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Thread: Poor guy. I feel sorry for him

  1. #1
    Join Date
    Dec 2009
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    Default Poor guy. I feel sorry for him

    http://gk43forum.com/forum/showthread.php?t=11485

    That's gotta suck bad. 5G's and crap like this happening. I'm so glad I spent the money I was saving up for one of these on the NDM-86 instead. I don't think a PTR would stand up to my abuse. I hope it works out for him.

  2. #2
    Join Date
    Mar 2009
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    1,908

    Default

    That "steel" looks sub fricken par...

  3. #3
    Join Date
    Dec 2009
    Location
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    It defenitely looks "stringy" for lack of a better word. The one my buddy has was a jamomatic at first but it seems to have worn in and is reliable now. He's only put maybe 300 rounds through it though. I'd have several thousand rounds piled up by now if I owned one and, knowing my luck, it would go kaplooey on me. I so badly wanted these to work out for everyone. It's just a shame.

  4. #4

    Default

    I don't feel sorry for him, guys are shooting blanks that "should" work with the gas system. So far 2 guns have had this issue, both shoot blanks primarily. Just think about what is happening, the blank is being fired and gas is returning fast enough that the bolt is not unlocking before the metal gives and the hooks are ripped off. Should they be built so the barrel bulges before this happens? No one can say what types of ammo we shoot out our guns, there are NO plans to reproduce carriers as of yet, only bolts.
    Kevin

  5. #5

    Default Fatigue Fracture

    Quote Originally Posted by Wilhelm View Post
    It defenitely looks "stringy" for lack of a better word. The one my buddy has was a jamomatic at first but it seems to have worn in and is reliable now. He's only put maybe 300 rounds through it though. I'd have several thousand rounds piled up by now if I owned one and, knowing my luck, it would go kaplooey on me. I so badly wanted these to work out for everyone. It's just a shame.
    The metal "broke" from a fatigue fracture which is caused by repeated stresses. The "stringy" look is what the metal exhibits from a typical fatigue fracture. The stresse resulted from repeated "hammering" of the operating rod. The gas pressure was probably set too high and excessive force was imparted to the op rod which caused it to slam into the receiver. The force which it was struck was large that it was designed to carry resulting it the fracture of the metal.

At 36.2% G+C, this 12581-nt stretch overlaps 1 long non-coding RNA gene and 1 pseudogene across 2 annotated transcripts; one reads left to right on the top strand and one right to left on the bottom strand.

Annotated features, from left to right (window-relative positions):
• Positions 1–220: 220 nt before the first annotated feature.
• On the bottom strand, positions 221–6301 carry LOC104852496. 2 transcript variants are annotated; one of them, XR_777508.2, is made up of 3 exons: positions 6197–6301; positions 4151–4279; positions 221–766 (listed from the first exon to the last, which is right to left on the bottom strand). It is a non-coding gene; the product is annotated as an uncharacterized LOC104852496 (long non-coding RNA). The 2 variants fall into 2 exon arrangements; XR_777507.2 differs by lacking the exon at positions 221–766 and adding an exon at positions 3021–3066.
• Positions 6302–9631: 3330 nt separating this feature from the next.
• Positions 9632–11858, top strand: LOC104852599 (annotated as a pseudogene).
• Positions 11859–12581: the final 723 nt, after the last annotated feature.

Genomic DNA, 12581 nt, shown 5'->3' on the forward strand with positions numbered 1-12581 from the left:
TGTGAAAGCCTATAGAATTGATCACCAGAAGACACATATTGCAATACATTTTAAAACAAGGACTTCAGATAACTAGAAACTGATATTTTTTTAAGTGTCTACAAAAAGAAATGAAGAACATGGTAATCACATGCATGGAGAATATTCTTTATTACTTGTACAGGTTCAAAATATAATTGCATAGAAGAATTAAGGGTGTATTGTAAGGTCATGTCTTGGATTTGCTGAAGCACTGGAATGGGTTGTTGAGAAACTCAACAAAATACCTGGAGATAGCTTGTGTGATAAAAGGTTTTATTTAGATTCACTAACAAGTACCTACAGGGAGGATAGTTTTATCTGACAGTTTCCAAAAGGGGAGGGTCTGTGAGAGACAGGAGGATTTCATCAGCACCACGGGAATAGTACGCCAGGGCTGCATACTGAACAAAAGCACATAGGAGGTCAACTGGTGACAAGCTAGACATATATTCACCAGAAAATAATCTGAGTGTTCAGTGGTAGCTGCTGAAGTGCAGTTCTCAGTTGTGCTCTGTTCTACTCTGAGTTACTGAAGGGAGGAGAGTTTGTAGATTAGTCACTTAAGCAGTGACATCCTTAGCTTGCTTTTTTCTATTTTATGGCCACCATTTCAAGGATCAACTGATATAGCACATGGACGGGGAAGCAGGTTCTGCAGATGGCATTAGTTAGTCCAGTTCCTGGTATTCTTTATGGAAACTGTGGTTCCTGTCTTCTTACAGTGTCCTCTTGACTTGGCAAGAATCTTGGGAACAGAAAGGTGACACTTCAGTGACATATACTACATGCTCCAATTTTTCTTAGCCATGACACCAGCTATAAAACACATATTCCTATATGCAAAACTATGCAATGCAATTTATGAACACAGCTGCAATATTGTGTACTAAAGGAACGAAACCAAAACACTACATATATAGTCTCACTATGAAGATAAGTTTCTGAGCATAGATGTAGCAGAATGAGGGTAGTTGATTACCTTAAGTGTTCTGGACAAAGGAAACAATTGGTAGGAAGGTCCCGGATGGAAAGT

Bill

  6. #6

    Default

    Quote Originally Posted by BigBoy99 View Post
    The metal "broke" from a fatigue fracture which is caused by repeated stresses. The "stringy" look is what the metal exhibits from a typical fatigue fracture. The stresse resulted from repeated "hammering" of the operating rod. The gas pressure was probably set too high and excessive force was imparted to the op rod which caused it to slam into the receiver. The force which it was struck was large that it was designed to carry resulting it the fracture of the metal.

    Bill
    Your right, he shoots tons of blanks, does not reload them himself and relies on them to not blow up his gun.

  7. #7

    Default

    It's REALLY easy to apply too much gas pressure to the action when using a blank adapter on the muzzle. There is no easy way to determine if the gas pressure is too high and beating the hell out of your bolt-carrier/bolt/etc. If the ejected cases are flying into earth orbit, that's strong evidence that the pressure is too high, but when ejection distances are normal, and you shoot a LOT of blanks at reenactments like I do, you could do serious damage and not realize you are doing it. It is really important to use blanks that are consistent in powder load (buy from ONE supplier you trust or make your own) and set the adapter's orifice size accordingly for those specific blanks. It's a shame that some reenactors know so little about the mechanism of their own guns and beat historically collectibles into junk through outright ignorance. The G43 is commonly wrecked by reenactor bubbas. Because of its inherent weaknesses, it is doubly susceptible to bubba damage. The MP-44 less so, and since the cartridge is lighter, and corresponding blank powder loads are less than a full size rifle, it is easier to load blanks in the safe range of powder load. That does not mean you should not carefully examine the powder loads you use in your PTR-44, but chances are better that you are in the ball park when doing test shots, and observing the sound, ejection distance, and apparent travel of the bolt carrier (using tape on the handle slot or some other indicating method), and trying to gage if your blank loads are proper for the blank adapter orifice size. The amount of rounds reenactors shoot is often much more than live rounds target shooters fire, which is a factor in how much wear and tear you place on the gun, and the life of its parts.

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